I know it’s a biased review, but Michelle Iannanuoto is a fantastic writer. She continues to find hooks that dig in deep and tear us apart like it’s an art form. Between the social commentary, quick quips, and thematically robust material in the writing, her unfathomable talents in editing, punk rock director skills, and her tireless efforts in building a gaming world from scratch in Unreal Engine. Simply put, Iannantuono has blown away all my expectations on the production end.

And her cast is utterly fantastic as well. Smallwood fulfills the Livescreamers lead role effortlessly, while MJ Slide has star potential in their role as Dice. Evan Michael Pearce and Christian Trindade work well as comic relief, while Neoma Sanchez brings gravity to her supporting role. And, though I have to cut it off there, that doesn’t do this ensemble the justice it deserves. The acting works as well as it does because all of these characters have such good chemistry with each other. This is the type of hip, clever, and charismatic cast that made Scream work so well.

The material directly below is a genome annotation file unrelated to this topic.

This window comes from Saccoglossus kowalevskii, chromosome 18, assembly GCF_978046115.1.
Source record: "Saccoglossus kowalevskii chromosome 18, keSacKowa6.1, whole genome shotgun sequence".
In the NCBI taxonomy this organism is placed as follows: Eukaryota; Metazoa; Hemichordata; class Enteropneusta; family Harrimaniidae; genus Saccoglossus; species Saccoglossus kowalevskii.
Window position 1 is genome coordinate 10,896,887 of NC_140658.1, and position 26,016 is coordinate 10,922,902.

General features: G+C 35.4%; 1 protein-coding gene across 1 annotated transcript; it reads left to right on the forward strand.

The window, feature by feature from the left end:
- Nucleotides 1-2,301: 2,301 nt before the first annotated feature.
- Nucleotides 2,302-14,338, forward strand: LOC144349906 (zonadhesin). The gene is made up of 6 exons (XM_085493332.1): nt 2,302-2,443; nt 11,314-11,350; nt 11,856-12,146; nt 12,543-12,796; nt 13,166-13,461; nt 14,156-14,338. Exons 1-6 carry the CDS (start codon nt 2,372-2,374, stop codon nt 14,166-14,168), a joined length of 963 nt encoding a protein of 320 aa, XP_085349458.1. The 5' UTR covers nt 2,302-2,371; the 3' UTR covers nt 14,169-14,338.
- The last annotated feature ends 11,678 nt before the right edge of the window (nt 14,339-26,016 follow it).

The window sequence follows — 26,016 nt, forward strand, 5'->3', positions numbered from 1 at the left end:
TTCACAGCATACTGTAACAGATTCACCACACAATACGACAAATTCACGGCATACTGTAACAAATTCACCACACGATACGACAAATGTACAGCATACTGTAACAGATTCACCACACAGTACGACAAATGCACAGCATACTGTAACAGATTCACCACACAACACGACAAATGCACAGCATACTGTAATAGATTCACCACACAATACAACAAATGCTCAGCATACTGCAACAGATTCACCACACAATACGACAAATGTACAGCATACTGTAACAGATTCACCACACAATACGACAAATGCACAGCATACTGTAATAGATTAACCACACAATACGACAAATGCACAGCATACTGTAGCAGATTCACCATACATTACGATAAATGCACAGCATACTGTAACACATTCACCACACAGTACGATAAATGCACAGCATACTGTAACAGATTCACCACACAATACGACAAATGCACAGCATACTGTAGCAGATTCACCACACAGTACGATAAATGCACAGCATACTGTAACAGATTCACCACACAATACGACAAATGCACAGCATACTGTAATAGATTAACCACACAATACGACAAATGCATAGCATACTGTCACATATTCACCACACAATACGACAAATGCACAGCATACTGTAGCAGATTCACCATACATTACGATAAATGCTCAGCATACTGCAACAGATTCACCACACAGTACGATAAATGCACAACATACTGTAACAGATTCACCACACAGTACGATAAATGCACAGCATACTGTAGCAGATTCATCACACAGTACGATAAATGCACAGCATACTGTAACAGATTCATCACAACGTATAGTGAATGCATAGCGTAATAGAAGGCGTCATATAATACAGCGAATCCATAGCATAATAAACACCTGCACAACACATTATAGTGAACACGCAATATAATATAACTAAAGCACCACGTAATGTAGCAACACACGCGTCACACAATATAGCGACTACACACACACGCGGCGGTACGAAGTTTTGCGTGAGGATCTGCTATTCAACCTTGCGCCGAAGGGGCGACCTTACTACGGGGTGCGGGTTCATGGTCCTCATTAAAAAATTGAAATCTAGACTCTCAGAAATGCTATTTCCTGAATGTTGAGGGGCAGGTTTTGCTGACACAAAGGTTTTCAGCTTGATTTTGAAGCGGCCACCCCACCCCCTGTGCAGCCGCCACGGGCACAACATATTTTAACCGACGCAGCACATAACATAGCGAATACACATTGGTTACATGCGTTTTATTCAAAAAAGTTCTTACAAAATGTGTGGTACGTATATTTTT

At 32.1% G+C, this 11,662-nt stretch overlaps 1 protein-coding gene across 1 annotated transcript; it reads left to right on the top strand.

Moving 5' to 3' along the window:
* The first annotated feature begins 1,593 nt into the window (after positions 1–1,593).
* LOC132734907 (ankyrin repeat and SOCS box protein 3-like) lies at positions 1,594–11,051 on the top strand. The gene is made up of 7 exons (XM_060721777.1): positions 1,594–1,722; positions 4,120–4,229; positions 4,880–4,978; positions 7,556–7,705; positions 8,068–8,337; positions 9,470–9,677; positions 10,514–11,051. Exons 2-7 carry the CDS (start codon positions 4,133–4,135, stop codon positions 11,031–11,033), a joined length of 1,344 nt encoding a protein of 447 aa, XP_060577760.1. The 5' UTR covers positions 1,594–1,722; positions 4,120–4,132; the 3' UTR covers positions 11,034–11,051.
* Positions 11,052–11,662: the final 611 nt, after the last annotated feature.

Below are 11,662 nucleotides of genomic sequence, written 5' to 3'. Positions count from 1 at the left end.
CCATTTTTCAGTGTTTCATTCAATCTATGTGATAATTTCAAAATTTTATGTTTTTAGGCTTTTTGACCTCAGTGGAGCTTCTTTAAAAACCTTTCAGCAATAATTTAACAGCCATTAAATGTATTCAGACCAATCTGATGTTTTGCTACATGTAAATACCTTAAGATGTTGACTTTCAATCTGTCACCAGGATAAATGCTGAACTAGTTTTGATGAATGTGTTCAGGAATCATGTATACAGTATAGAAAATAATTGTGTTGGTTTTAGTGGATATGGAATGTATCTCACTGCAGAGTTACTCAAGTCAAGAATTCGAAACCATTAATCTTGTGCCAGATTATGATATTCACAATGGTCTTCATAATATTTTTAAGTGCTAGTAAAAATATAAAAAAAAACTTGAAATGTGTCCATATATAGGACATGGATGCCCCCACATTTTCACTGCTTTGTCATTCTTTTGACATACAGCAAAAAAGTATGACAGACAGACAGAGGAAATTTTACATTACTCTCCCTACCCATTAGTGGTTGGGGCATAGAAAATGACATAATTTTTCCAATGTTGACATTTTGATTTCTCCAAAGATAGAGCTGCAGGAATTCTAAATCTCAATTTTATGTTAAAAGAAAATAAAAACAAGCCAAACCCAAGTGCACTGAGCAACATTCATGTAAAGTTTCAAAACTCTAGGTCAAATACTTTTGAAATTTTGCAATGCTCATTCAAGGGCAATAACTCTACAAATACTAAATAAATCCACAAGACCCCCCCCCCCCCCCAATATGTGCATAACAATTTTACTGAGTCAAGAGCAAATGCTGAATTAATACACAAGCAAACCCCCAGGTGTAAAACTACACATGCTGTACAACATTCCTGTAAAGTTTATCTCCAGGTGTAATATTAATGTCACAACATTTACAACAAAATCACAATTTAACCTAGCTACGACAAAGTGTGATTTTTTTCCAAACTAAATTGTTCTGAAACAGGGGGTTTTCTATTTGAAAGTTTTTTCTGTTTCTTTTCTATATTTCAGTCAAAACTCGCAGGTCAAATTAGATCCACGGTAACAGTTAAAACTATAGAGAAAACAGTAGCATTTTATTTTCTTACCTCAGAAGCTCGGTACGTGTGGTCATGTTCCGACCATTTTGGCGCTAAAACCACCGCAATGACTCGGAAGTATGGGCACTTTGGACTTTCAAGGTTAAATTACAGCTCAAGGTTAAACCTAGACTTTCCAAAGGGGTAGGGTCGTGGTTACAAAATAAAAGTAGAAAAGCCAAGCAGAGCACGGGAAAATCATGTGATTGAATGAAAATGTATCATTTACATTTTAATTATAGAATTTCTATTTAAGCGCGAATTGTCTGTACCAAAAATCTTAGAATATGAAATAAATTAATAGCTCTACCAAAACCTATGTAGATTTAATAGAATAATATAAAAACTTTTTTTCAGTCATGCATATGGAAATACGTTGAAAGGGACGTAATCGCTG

A man looks exasperated sitting at a desk and holding his temples in LIVESCREAMERS

With my final thoughts, I appeal to the North Shore to come see Livescreamers for yourself. Though I am biased, I will say that I love this movie. I bet on Michelle Iannantuono, and I think if you love video game horror, you should, too. It’s gory, scary, funny, and topical, and It’s a great Friday late-night movie. But, if you want an unbiased opinion, I’ll let the awards for Best Ensemble and Best Screenplay at Genreblast, Best Director at New York City Horror Film Festival, and Best Feature Film at Nevermore Film Festival try to convince you. I’m so amazed by everything Michelle Iannantuono does, Please go and see Livescreamers at Salem Horror Fest this weekend, I think you’ll find something pretty amazing as well.

I wish Michelle Iannantuono, her cast, and crew all the luck in the world, as they are among the Official Selections at the festival over the next two weekends.

Livescreamers plays at 9:45 PM this Friday at Die With Your Boots On as a part of Salem Horror Fest’s Weekend ITickets for the festival are on sale now and include access to a multitude of films and events throughout this coming April 26 through April 28 weekend.

Written by Sean Parker

Sean lives just outside of Boston. He loves great concerts, all types of movies, video games, and all things nerd culture.